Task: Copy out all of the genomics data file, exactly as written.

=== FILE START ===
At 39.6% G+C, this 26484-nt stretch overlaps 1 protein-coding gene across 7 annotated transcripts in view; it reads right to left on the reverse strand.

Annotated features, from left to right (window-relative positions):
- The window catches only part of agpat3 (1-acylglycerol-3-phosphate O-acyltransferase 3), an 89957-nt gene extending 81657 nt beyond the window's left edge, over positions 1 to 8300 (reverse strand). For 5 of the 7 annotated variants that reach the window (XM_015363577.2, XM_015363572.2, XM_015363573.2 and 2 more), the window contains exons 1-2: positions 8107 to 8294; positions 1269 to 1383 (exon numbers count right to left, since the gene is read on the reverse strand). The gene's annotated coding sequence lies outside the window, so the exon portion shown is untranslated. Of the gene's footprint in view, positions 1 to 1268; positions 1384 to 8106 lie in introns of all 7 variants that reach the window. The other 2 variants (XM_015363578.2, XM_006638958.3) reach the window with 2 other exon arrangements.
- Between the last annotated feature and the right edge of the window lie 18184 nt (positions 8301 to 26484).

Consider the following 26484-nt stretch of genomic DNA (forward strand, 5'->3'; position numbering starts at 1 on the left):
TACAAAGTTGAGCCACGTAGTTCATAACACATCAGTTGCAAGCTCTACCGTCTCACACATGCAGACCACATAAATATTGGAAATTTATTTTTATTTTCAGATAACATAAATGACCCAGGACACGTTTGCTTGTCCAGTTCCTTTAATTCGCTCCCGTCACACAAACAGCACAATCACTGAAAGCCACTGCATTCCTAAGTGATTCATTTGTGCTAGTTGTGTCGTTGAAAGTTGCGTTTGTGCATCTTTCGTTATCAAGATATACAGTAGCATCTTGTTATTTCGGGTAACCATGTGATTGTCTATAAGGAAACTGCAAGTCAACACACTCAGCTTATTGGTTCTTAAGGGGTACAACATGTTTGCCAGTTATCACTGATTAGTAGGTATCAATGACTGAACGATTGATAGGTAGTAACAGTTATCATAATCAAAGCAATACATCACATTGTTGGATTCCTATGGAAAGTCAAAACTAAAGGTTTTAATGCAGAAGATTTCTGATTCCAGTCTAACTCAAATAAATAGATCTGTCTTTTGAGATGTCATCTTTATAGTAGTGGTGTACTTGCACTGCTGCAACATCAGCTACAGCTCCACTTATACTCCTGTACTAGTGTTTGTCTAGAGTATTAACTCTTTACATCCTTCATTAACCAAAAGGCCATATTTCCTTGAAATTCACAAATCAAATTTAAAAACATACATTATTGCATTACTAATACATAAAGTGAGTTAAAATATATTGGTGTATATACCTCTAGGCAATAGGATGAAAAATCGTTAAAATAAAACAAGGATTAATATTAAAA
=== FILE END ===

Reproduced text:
At 39.6% G+C, this 26484-nt stretch overlaps 1 protein-coding gene across 7 annotated transcripts in view; it reads right to left on the reverse strand.

Annotated features, from left to right (window-relative positions):
- The window catches only part of agpat3 (1-acylglycerol-3-phosphate O-acyltransferase 3), an 89957-nt gene extending 81657 nt beyond the window's left edge, over positions 1 to 8300 (reverse strand). For 5 of the 7 annotated variants that reach the window (XM_015363577.2, XM_015363572.2, XM_015363573.2 and 2 more), the window contains exons 1-2: positions 8107 to 8294; positions 1269 to 1383 (exon numbers count right to left, since the gene is read on the reverse strand). The gene's annotated coding sequence lies outside the window, so the exon portion shown is untranslated. Of the gene's footprint in view, positions 1 to 1268; positions 1384 to 8106 lie in introns of all 7 variants that reach the window. The other 2 variants (XM_015363578.2, XM_006638958.3) reach the window with 2 other exon arrangements.
- Between the last annotated feature and the right edge of the window lie 18184 nt (positions 8301 to 26484).

Consider the following 26484-nt stretch of genomic DNA (forward strand, 5'->3'; position numbering starts at 1 on the left):
TACAAAGTTGAGCCACGTAGTTCATAACACATCAGTTGCAAGCTCTACCGTCTCACACATGCAGACCACATAAATATTGGAAATTTATTTTTATTTTCAGATAACATAAATGACCCAGGACACGTTTGCTTGTCCAGTTCCTTTAATTCGCTCCCGTCACACAAACAGCACAATCACTGAAAGCCACTGCATTCCTAAGTGATTCATTTGTGCTAGTTGTGTCGTTGAAAGTTGCGTTTGTGCATCTTTCGTTATCAAGATATACAGTAGCATCTTGTTATTTCGGGTAACCATGTGATTGTCTATAAGGAAACTGCAAGTCAACACACTCAGCTTATTGGTTCTTAAGGGGTACAACATGTTTGCCAGTTATCACTGATTAGTAGGTATCAATGACTGAACGATTGATAGGTAGTAACAGTTATCATAATCAAAGCAATACATCACATTGTTGGATTCCTATGGAAAGTCAAAACTAAAGGTTTTAATGCAGAAGATTTCTGATTCCAGTCTAACTCAAATAAATAGATCTGTCTTTTGAGATGTCATCTTTATAGTAGTGGTGTACTTGCACTGCTGCAACATCAGCTACAGCTCCACTTATACTCCTGTACTAGTGTTTGTCTAGAGTATTAACTCTTTACATCCTTCATTAACCAAAAGGCCATATTTCCTTGAAATTCACAAATCAAATTTAAAAACATACATTATTGCATTACTAATACATAAAGTGAGTTAAAATATATTGGTGTATATACCTCTAGGCAATAGGATGAAAAATCGTTAAAATAAAACAAGGATTAATATTAAAA